LONDON (BLOOMBERG) - British Prime Minister Boris Johnson pinned his hopes for a national recovery on a plan to deliver two million coronavirus vaccinations a week, as Britain went back into lockdown in an attempt to prevent hospitals from being overwhelmed.
Amid dire warnings that the National Health Service could fail to cope with soaring infection rates, the Prime Minister shut England's schools and ordered people across the country to stay at home. Chancellor of Exchequer Rishi Sunak will set out more help for businesses on Tuesday (Jan 5).
Mr Johnson warned of hard weeks ahead but announced a target to give shots to 13.9 million people at the highest risk from the disease by mid-February. Once they have all been vaccinated, the restrictions can begin to be eased, he said.
The emergency measures, matching curbs in other parts of Britain, started on Monday night and will last until at least Feb 15 as medics try to get a grip on the pandemic. Ministers are also in talks over closing the border to non-essential international travel, Cabinet minister Michael Gove said.
The lockdown risks potentially devastating retail and hospitality businesses and threatening to push the economy into recession again. The pound fell.
In a televised address to the nation on Monday, Mr Johnson said he had no option but to close down all social activities, education and non-essential travel in the face of a sudden and severe surge in infections. The swift roll-out of vaccines will help end the crisis, he said.
"With every jab that goes into our arms, we are tilting the odds against Covid and in favour of the British people," he said in the broadcast. "The weeks ahead will be the hardest yet, but I really do believe that we are entering the last phase of the struggle."
The police will have legal powers to use fines and dispersal orders to enforce the rules. Parliament will be recalled to debate the measures on Wednesday but the regulations are due to become law earlier that day, he said.
Mr Johnson was forced to act after data showed new infections soaring past 80,000 on Dec 29 and more people in the hospital than in the first peak of the virus in April.
By Monday, there were almost 27,000 patients hospitalised with Covid-19 in England, a 30 per cent increase in a week, which the government blamed on a surge in infections from a new, faster spreading strain of the virus.
Mr Johnson resisted pressure from scientists and opposition lawmakers to lock down the whole country in December. He cut back plans to allow families to mix over Christmas, but insisted he wanted to avoid nationwide curbs like those seen in March, choosing to keep a regional tier system in place instead.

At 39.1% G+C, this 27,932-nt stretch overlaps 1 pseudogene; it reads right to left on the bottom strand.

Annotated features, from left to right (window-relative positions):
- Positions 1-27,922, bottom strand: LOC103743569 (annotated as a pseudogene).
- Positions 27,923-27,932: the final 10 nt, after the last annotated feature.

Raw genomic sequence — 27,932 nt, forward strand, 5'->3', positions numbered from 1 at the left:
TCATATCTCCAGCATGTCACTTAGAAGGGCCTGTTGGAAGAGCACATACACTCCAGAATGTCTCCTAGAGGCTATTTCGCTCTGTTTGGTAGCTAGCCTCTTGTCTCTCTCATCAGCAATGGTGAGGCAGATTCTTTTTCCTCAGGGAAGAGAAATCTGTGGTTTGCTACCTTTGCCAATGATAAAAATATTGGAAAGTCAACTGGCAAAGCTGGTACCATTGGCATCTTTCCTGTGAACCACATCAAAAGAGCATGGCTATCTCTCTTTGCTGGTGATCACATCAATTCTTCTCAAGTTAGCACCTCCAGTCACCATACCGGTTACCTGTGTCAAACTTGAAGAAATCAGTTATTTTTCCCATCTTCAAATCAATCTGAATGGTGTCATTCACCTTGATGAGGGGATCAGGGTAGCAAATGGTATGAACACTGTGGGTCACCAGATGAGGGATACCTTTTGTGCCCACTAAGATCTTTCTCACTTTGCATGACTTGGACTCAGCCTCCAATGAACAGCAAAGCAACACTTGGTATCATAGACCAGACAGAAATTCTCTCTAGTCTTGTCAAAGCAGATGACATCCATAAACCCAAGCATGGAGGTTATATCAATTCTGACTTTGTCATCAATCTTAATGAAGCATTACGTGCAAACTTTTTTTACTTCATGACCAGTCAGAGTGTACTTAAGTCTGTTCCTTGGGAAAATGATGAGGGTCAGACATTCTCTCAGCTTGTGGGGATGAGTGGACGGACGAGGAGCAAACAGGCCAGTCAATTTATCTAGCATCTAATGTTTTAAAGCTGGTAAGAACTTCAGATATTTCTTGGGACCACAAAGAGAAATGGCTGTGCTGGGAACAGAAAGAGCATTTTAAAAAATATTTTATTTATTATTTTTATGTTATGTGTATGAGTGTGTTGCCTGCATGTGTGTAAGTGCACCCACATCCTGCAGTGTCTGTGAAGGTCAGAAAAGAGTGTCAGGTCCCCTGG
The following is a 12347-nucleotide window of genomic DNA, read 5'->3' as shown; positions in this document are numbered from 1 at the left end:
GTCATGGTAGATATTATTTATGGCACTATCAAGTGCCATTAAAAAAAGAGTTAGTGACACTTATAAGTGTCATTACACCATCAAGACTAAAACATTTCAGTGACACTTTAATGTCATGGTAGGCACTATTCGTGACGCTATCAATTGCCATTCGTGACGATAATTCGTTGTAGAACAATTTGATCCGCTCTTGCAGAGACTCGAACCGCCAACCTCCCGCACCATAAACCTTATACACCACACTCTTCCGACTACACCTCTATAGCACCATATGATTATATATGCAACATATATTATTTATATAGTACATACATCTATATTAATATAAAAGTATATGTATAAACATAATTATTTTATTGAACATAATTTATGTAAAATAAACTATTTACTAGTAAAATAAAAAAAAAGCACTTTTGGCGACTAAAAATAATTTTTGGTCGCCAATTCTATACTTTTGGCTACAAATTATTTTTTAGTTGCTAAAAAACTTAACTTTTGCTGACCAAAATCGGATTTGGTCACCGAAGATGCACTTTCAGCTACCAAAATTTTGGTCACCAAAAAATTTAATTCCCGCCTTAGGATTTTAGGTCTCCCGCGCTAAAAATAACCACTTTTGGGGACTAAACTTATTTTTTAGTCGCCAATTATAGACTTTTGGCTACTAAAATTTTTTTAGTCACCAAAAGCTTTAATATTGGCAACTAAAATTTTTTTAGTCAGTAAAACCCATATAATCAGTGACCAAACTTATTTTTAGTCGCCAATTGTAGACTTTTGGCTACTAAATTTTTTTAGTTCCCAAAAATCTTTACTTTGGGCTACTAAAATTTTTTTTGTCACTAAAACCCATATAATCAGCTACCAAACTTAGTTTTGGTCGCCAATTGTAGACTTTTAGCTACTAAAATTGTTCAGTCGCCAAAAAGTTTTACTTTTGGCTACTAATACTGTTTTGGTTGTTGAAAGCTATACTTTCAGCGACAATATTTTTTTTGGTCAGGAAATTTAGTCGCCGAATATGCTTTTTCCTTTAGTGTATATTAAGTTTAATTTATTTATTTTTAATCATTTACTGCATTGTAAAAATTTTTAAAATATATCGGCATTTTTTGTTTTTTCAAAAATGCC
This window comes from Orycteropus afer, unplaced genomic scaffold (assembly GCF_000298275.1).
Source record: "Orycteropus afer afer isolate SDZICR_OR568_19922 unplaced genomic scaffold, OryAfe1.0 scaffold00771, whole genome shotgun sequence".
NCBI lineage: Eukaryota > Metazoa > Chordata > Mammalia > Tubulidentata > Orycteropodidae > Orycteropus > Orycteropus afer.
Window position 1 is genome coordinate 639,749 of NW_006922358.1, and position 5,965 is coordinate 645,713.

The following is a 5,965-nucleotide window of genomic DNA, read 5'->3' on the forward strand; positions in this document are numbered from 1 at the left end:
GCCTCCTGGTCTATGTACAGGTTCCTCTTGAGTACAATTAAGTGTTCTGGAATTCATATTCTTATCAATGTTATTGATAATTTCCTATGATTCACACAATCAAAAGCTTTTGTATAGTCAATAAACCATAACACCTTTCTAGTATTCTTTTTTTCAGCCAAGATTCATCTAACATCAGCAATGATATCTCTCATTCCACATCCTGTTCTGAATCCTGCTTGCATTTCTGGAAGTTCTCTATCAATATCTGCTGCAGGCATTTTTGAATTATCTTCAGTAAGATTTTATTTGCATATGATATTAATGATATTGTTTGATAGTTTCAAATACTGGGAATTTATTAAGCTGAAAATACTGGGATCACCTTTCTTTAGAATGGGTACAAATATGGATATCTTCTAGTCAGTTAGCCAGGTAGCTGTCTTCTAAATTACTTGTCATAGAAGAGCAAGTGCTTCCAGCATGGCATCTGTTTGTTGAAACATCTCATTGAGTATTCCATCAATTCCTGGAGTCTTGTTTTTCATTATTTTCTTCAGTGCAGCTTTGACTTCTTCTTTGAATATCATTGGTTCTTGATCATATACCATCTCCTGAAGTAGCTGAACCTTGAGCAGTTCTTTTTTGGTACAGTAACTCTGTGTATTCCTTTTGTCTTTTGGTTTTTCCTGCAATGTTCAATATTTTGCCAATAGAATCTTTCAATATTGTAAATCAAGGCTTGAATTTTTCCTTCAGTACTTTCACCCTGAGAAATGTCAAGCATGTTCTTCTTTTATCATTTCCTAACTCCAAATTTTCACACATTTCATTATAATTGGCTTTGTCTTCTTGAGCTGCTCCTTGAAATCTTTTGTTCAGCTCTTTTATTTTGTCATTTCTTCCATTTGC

Government chief medical officers for the four nations of the UK warned on Monday that the health service may not be able to cope without urgent action now. They issued a statement saying the NHS is "under immense pressure" already.
The British Medical Association, the union for doctors, underlined the crisis facing the NHS. "Hospitals are stretched to breaking point," Dr Chaand Nagpaul, chair of the BMA council, said. "Doctors are desperate, with some even comparing their working environment to a war-zone as wards overflow."
"The double dip recession we had pencilled in before Christmas is now almost certain to be deeper than we previously envisaged."
Scotland also announced a lockdown starting at midnight on Monday. "We are now in a race between the vaccine and the virus," First Minister Nicola Sturgeon said.
Mr Johnson had made keeping schools open for face-to-face learning a priority for his government. But scientists warned last month that they would have to close to stop the virus from spreading. While children rarely suffer badly from the disease, they can infect their families after catching it from their friends.
"If we succeed in vaccinating all those groups, we will have removed huge numbers of people from the path of the virus," Mr Johnson said. "That will eventually enable us to lift many of the restrictions we have endured for so long."
But there will be a "time lag" between vaccinating patients and the pressure on the NHS easing, he said, adding that he is "cautious about the timetable ahead".
Vaccines Minister Nadhim Zahawi was more forthright about the target, saying on Twitter that "we will do this".